He stood beside her patiently, eyes roaming over the familiar street, soaking in the sights and smells; knowing it would soon go away and trying to hold it for as long as he could.
After she finished in the car, his mother turned and took one of the bags; putting it in the place she had left for it, then immediately did the same with the other.
“I don’t think I’m supposed to be here, Mom.”
“Of course you are, dear. This is where you really belong. You need to come see us more often.” She was a small, but stout woman. No more than five foot, two. She reached up with her small hand and cupped his cheek. “Chip, I’m so glad you could come. We miss you terribly.”
He gathered her into his arms and buried his face in her neck. “I miss you too, Mom. More than you’ll ever know.” After a moment, he lifted her off her feet and swung her around.
“Chip! You put me down this instant!”
He made one more turn with her before setting her on her feet again. She straightened her dress, and patted her hair back into place. “Well, I’d say you’re keeping fit. Is the army feeding you well, dear?”
He smiled at the innocuous conversation. “Yeah, just fine, Mom. Where are the boys?”
“They’re safe, dear,” she replied enigmatically.
Louise came with two more of the big, non-descript bags and shoved them haphazardly in the trunk. “Do you have to go back, Chip?”
“Yeah, honey, I do.”
“I don’t want you to,” she replied, tears beginning to well up in her cornflower blue eyes.
“I’d stay here if I could.” He turned back to his mother. “Mom, where are the boys? I want to see them before I have to go back.”
“Inside, darling. They’re inside waiting for you.”
He looked back to where the house he grew up in should stand. Instead was the large barn where he had awakened. The neighborhood was unchanged except for the barn.
“We have to go, dear, or we’ll be late. Perkins and Graff are expecting us by noon.”
“It was my fault, Mom.”
“No, dear, it was not your fault. The war killed them. You did everything you could. You always do everything you can, and more. It was not your fault.”
His mother moved briskly to the driver’s side of the car and slid into the driver’s seat. “It wasn’t your fault, Chip and I don’t want to hear another word about it.” She closed the door smartly as if to punctuate the sentence.
Louise stood on tiptoe and kissed him on the cheek. “You come back soon, Goon. Mama is lost without you.” She laughed again, “Soon goon,” she said as she went to the passenger side and climbed in beside her mother. The car motor never started. There was no puff of exhaust from the pipe right beside where he stood. It glided silently away from the curb as if on air, and the only sound was the crunching of the dried leaves. Louise hung out the window and waved.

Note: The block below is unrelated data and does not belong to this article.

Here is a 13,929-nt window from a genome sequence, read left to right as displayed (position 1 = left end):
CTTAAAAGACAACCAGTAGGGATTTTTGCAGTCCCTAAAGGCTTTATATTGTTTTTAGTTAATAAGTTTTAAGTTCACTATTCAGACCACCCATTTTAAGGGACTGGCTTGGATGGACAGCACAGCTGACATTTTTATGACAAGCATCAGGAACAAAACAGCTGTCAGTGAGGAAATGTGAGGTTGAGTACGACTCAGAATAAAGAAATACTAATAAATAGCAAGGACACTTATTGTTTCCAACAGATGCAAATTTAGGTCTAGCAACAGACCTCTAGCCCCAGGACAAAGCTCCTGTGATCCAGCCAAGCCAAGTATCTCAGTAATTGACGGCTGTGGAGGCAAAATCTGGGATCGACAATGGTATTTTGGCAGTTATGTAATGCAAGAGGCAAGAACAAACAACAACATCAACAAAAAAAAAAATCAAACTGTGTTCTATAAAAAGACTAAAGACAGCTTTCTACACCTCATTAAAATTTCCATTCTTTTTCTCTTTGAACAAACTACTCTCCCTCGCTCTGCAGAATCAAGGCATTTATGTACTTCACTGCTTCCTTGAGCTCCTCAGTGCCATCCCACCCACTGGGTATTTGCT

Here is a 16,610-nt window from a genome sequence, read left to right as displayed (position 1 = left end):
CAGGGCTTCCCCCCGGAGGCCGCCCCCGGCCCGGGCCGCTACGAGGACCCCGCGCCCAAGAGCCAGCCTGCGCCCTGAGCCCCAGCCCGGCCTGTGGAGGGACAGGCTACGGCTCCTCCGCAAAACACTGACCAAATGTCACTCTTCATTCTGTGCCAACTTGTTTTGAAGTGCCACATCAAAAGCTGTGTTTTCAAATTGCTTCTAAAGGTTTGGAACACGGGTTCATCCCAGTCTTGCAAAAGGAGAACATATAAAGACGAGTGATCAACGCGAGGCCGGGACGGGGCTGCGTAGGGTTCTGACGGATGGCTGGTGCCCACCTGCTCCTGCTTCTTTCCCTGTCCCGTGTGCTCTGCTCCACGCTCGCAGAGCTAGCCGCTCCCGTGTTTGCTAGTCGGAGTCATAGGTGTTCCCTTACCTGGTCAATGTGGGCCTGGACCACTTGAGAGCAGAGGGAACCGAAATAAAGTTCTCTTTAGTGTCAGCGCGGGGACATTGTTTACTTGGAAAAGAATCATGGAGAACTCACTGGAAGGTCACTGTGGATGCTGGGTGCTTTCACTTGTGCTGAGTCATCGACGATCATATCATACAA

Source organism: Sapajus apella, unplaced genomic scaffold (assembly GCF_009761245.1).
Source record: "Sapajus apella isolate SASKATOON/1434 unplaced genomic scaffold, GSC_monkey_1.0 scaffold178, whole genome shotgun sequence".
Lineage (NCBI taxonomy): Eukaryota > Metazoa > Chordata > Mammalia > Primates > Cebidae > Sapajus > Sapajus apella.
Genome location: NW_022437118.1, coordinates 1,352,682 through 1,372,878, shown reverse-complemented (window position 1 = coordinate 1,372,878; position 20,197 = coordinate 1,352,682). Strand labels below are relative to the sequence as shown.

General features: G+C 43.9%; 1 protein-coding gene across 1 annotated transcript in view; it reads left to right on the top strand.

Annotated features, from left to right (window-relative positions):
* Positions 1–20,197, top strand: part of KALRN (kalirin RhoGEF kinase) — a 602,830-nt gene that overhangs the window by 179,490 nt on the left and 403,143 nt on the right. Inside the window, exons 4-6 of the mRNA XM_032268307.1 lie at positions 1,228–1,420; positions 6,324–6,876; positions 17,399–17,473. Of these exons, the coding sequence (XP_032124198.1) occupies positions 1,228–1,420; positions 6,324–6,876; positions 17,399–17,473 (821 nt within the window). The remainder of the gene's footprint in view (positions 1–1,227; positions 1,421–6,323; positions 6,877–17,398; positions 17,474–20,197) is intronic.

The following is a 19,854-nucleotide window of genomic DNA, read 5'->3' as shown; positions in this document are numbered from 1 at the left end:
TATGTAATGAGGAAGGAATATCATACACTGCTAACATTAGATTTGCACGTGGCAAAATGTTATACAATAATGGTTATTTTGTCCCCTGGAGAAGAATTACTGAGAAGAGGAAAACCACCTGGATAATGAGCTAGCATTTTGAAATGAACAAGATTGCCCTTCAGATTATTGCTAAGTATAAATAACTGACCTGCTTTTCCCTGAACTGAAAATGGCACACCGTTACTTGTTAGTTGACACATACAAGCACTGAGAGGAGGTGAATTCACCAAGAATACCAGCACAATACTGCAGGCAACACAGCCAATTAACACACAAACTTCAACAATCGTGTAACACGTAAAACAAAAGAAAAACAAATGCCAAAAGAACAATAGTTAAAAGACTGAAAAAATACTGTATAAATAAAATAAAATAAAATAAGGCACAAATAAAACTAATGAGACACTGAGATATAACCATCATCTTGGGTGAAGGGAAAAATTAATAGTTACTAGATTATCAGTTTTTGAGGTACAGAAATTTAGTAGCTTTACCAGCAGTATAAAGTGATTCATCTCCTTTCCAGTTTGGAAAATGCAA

He watched them until they disappeared around the corner a block away and then turned back to the barn. He needed to go back. He belonged there now. He had to finish his job.
The barn door was still open, and inside he had to stop to let his eyes adjust to the dim light. He searched the shadows for his brothers; both younger than him, both more reckless than he ever was. He walked over to the poker table. Kirby and Caje were seated with three others, Littlejohn remained standing behind Kirby, but Billy had left.
“That sister of yours is gonna have to beat ‘em off with a stick, Sarge,” Kirby said as he lit a cigarette while still holding his cards.
“I’m looking for my brothers.”
Littlejohn’s long arm rose and pointed wordlessly to the back corner of the barn, back where the light did not penetrate the shadows. He started for the corner, inexplicably anxious.
Lieutenant Hanley crossed his path and halted his progress. “You need to get some rest, Saunders. Not much time left.”
“My brothers are here. I need to see them.”
Hanley nodded and moved on without another word.
The darker regions of the unusual barn had been artificially lit with oil lanterns. He spotted them talking and laughing together in a stall by the back door. Perkins and Graff looked up and smiled when they saw him. “Chip!” they called in unison.
He sat on a hay bale and studied them. They were his brothers, and yet they were not. He recognized them, he heard their familiar voices and Joey’s infectious laugh, and yet they were also Perkins and Graff who bore no resemblance to the Saunders brothers.
“Mom’s been worried about you, big brother. You should write more,” Joey said.
“You feelin’ okay, Chip? You look…sad, “ Chris said, eyeing his older brother with concern.